My Parents Excluded Me When I Was Single — Now They’re Doing It to My Sister (Ask Amy Column)

My Parents Excluded Me When I Was Single — Now They’re Doing It to My Sister (Ask Amy Column)

(Link): My parents excluded me when I was single — now they’re doing it to my sister (Ask Amy column)

DEAR AMY: I am a 35-year-old woman. I live in the same town as my parents.

My sister lives nearby. She married young, while I traveled and enjoyed the single life.

My parents spent a lot of time with my sister and her husband. They shared dinners, vacations and holidays. I have generally not been invited or included, as these were “couple things,” though I fail to see how Christmas is a “couples-only” event.

I usually just made other plans, and so now I have a great network of friends I spend special occasions with, and consider them family.

Here’s the issue: My sister is now getting divorced, and I am now in a steady relationship.

All of a sudden, the invites are flowing in from my parents. It’s nice to be asked, but the thing is, I don’t really feel any desire to go.

Am I being mean if I don’t accept their invitations? An occasional dinner is OK, but for big holidays I would rather go see the same people I have being seeing for the last 20 years.

[Signed]

Ms. Suddenly Popular

DEAR POPULAR: Declining your parents’ invitations isn’t necessarily mean, although when you do so, you are deliberately refusing an opportunity to connect with them.

On the other hand, not being invited to family gatherings (including important holidays) because you are single … now, that’s also mean.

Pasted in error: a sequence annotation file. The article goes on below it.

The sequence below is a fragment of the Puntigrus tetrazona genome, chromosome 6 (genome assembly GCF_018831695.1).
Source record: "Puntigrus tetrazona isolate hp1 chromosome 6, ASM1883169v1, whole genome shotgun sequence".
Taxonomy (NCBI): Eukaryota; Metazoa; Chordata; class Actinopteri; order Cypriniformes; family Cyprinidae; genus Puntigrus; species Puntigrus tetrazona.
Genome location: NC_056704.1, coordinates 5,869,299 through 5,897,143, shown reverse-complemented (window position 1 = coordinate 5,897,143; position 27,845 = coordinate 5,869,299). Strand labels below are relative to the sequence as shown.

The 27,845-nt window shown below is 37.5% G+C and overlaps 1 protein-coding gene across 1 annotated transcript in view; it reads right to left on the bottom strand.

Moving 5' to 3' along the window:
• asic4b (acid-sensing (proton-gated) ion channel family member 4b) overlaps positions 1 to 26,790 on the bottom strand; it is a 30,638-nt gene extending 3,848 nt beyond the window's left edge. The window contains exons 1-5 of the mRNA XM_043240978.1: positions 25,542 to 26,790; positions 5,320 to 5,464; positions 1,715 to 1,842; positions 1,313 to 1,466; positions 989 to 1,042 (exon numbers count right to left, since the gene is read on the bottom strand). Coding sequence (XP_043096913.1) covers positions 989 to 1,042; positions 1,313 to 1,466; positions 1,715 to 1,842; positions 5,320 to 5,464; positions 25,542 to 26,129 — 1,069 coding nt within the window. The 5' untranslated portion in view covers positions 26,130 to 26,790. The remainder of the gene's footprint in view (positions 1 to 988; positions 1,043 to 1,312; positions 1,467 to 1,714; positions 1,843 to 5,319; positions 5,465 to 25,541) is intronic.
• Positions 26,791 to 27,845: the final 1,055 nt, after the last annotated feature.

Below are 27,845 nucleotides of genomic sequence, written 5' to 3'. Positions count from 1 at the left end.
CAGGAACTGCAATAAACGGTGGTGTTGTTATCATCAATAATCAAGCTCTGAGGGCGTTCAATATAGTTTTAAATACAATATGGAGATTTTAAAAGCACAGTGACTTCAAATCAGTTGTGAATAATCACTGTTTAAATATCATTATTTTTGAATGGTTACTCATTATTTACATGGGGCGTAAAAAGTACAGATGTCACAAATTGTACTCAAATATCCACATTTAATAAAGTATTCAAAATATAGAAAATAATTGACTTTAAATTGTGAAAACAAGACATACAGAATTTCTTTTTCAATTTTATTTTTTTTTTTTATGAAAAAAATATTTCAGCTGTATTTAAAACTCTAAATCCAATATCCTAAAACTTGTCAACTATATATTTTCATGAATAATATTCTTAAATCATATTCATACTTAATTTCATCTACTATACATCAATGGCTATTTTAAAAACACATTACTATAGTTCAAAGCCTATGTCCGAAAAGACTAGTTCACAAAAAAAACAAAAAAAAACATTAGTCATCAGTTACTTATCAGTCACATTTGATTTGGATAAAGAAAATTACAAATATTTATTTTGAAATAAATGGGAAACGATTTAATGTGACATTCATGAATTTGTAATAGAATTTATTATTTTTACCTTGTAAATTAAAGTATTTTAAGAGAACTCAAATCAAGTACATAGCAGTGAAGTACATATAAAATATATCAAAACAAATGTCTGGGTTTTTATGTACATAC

I’m not a big fan of using “couples-only” labels as an excuse to exclude people. As a veteran single gal, being the only “party-of-one” was no big deal. Like you, I was happy to be with the people that were happy to include me, whether my date was a tall, dark stranger or a full-bodied Merlot.

You don’t mention how your parents are handling your sister’s divorce. Is she still welcome at these events, even though she is no longer part of a couple? I certainly hope so.

Your folks shouldn’t be too surprised if you’re not itching to spend time with them now. Think of this as an opportunity to reach out to your sister. She is going to see how disheartening it can be to experience loss on many fronts.


Related Posts:

(Link):   34 Year Old Single Woman Harassed by Relatives at Wedding Over Why She Is Not Married Yet Asks How To Get Them to STFU About Her Singleness

(Link):   Mom Is Ashamed of 30-Something Daughters Who’ve Never Been Married or Dated

(Link):   Dad Buys Full-Page $900 Newspaper Ad Seeking a Wife for His 48 Year Old, Never Married Son

(Link):  Singles Shaming Mother: Her Sons are in their 30s, Great Guys, But She’s Freaking Because They’re Not Married (letter to Hax columnist)

(Link):  Middle Aged, Single Christian Guy’s Long, Picky Girlfriend Wanted Ad on Craig’s List

(Link): Never Married 38 Year Old Christian Guy Wants to Know Why Churches Treat Him Like a Freak 

(Link):  Idiot Assumes His 44 Year Old Sister Is A Lesbian Because She’s Never Been Married

(Link):  Never-Married Men Over 40: Date-able or Debate-able?

(Link):  How Sorry Do We Feel for the Lonesome Single Bachelors of New York? by T. Moore (never married men in their 40s talk about being tired of being single)

(Link): First Time Marriage for Man and Woman Both Over Age 40

Advertisements

Leave a Reply

Please log in using one of these methods to post your comment:

WordPress.com Logo

You are commenting using your WordPress.com account. Log Out / Change )

Twitter picture

You are commenting using your Twitter account. Log Out / Change )

Facebook photo

You are commenting using your Facebook account. Log Out / Change )

Google+ photo

You are commenting using your Google+ account. Log Out / Change )

Connecting to %s